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MARS needs ICT Professionals

Australian Computer Society board member contributes vital technology to NASA Rovers.

Mars and Sydney, 7th August 2012: The successful landing of the Mars Curiosity Rover has been heralded as a critical step in one of the most ambitious planetary missions in history. Its two-year journey of discovery on the surface of the red planet is only made possible thanks to cutting edge technology developed by ICT professionals. Contributing to the success of previous robotics missions to Mars is ACS Tasmania Branch Executive Committee board member Professor Paulo de Souza.

Professor de Souza from University of Tasmania has been a Collaborating Scientist for the Mars Exploration Rover Program since 2002. He was member of a team responsible for reducing the size of Mossbauer spectrometer to fit on a planetary rover. The technology is used to analyse minerals in rocks, and was first used on the Spirit rover that landed on Mars in January 2004. The Mossbauer instruments developed by Professor de Souza detected the minerals jarosite and heamatite, the first findings from the surface to indicate that water had once existed on Mars.

Professor de Souza said “It is my hope that the Curiosity mission will inspire the next generation of ICT innovators here in Australia. While the projects success or failure will be measured by hard operational facts and figures, for me the scientific goal of Curiosity is to establish how long conditions that could support life were present on Mars. It is only through the achievements of ICT professionals that we can find conclusive evidence to answer a question that has preoccupied mankind since we first looked up at the sky. The lesson here for young people is that a career in ICT can literally take your work to the stars.”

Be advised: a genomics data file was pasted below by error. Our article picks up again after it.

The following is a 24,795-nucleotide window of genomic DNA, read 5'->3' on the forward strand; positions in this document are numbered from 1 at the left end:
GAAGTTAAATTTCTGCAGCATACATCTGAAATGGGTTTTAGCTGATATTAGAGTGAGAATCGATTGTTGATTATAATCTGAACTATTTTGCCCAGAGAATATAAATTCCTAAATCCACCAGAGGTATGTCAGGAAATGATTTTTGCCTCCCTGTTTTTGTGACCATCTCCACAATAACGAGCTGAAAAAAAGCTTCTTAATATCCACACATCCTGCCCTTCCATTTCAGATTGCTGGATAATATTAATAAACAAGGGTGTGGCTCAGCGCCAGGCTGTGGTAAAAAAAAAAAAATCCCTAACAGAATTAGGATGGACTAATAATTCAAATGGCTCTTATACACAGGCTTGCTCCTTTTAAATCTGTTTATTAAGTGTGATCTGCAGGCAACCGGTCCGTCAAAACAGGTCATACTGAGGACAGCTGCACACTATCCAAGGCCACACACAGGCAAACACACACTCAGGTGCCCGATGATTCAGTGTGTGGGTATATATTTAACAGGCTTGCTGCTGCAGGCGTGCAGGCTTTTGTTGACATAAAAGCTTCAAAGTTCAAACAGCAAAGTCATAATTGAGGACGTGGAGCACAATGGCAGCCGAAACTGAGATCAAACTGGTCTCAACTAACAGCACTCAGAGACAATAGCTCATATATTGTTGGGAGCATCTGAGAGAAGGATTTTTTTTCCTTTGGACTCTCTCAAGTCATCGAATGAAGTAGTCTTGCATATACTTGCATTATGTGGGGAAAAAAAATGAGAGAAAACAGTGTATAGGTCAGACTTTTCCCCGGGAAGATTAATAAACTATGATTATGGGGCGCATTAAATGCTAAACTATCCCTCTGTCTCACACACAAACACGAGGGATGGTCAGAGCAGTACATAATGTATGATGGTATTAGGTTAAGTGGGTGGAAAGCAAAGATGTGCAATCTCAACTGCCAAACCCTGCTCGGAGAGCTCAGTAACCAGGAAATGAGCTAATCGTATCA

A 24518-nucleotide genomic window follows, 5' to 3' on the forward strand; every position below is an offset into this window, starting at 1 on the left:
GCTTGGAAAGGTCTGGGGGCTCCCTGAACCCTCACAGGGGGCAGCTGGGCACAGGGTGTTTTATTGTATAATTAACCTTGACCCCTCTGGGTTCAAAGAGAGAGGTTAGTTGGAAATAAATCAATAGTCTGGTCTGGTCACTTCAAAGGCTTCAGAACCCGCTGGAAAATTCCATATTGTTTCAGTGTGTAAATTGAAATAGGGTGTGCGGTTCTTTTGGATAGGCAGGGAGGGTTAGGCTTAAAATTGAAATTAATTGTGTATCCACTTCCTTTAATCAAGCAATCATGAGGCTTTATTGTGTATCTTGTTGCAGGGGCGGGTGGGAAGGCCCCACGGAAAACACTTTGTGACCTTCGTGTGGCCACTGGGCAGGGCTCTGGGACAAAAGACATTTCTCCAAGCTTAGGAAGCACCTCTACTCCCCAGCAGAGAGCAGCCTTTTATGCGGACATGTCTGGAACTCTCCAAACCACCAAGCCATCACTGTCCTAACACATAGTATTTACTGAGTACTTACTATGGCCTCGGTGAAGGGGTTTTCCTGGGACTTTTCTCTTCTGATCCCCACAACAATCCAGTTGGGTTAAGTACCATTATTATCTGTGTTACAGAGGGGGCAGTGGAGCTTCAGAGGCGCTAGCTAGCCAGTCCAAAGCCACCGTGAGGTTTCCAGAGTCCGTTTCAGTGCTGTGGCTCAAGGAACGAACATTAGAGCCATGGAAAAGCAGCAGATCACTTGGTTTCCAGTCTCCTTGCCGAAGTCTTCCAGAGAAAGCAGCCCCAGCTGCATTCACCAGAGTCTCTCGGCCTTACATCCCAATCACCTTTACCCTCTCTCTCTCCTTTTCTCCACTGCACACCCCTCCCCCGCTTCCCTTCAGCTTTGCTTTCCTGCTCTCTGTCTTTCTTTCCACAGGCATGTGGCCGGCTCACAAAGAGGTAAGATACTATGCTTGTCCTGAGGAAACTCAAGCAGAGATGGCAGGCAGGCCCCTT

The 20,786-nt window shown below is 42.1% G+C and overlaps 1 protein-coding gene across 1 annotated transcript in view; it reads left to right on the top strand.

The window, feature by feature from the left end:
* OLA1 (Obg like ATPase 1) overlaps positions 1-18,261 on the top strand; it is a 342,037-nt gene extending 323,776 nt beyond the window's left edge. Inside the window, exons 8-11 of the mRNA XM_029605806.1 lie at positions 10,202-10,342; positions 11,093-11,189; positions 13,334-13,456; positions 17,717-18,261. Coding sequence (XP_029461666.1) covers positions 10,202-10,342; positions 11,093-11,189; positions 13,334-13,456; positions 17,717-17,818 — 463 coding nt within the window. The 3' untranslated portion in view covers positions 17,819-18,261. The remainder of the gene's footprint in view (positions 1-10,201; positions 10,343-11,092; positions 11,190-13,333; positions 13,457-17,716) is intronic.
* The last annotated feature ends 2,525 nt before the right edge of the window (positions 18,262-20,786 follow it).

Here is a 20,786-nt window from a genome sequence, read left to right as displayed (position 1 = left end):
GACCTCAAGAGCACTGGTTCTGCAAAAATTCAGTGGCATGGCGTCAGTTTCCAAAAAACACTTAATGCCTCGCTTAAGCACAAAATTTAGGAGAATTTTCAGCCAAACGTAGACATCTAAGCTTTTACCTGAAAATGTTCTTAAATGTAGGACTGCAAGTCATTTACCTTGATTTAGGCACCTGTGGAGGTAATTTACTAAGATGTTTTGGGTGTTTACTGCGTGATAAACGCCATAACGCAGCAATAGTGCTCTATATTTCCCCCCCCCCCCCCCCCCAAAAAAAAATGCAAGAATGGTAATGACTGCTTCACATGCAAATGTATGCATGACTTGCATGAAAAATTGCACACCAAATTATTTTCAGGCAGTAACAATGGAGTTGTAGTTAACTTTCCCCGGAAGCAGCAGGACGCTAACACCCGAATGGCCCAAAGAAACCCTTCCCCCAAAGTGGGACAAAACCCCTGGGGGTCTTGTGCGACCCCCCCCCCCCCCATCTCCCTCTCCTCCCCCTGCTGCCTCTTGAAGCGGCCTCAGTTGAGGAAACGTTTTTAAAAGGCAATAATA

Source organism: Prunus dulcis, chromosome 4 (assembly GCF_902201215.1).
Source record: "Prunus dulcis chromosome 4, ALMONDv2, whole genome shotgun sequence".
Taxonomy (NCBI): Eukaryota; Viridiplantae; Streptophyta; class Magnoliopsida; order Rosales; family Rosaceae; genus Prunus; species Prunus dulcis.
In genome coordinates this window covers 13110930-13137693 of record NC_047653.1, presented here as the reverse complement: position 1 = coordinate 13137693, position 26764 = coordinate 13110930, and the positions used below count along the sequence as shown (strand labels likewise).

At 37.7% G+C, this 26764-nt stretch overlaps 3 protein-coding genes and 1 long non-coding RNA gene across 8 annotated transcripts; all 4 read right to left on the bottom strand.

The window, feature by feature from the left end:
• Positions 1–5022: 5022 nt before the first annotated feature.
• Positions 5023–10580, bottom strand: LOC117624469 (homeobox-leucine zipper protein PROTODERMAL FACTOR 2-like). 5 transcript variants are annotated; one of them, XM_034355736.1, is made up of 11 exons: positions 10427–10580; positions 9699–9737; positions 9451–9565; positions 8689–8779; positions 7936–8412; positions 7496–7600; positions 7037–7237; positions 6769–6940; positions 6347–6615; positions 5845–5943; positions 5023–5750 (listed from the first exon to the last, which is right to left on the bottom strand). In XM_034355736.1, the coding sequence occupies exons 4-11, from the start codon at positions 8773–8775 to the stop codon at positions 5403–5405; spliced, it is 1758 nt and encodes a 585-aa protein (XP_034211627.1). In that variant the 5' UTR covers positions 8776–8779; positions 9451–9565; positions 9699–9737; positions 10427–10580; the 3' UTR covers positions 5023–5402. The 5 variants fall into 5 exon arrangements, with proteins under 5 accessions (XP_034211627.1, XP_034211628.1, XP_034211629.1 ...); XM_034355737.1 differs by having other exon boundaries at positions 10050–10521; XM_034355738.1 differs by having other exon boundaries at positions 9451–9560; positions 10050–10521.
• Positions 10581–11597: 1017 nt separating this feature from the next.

Alan Patterson, ACS Chief Executive said: “ICT professionals are not just responsible for making our daily lives possible by creating and managing the technology that makes the world go round. They also help to expand our knowledge of the universe with incredible technological feats, to explore new planets and seek new definitions of life.

“Just as the outpouring of joy was captured at NASA following the successful landing of the Curiosity rover, the ICT profession should do more to acknowledge and celebrate our accomplishments. The ACS is very proud of Professor de Souza’s decade of continued support to the robotic exploration of Mars and we are excited to showcase more Australian-based achievement at the upcoming iAwards on Thursday 9th August 2012, and share more success stories at ACS YITCon 2012 in October.”

ACS YITCon (the Young ICT Professionals Conference) is one of the world’s largest events focusing on young ICT professionals and students. Taking place in Sydney on October 8th and 9th YITCon features prominent speakers from industry, government and academia. This year the conference theme is ‘be inspired’.

For more information on YITCon visit the website.

About the Australian Computer Society

The Australian Computer Society (ACS) is the professional association for Australia’s information and communications technology (ICT) sector representing over 22,000 members. Core services to members include professional recognition and development, education, networking, information services and advocacy. As the guardian of ICT professional ethics and standards in Australia, the ACS aims to create the environment and provide the opportunities for
its members and partners to be recognised and succeed.

Visit www.acs.org.au for more information.

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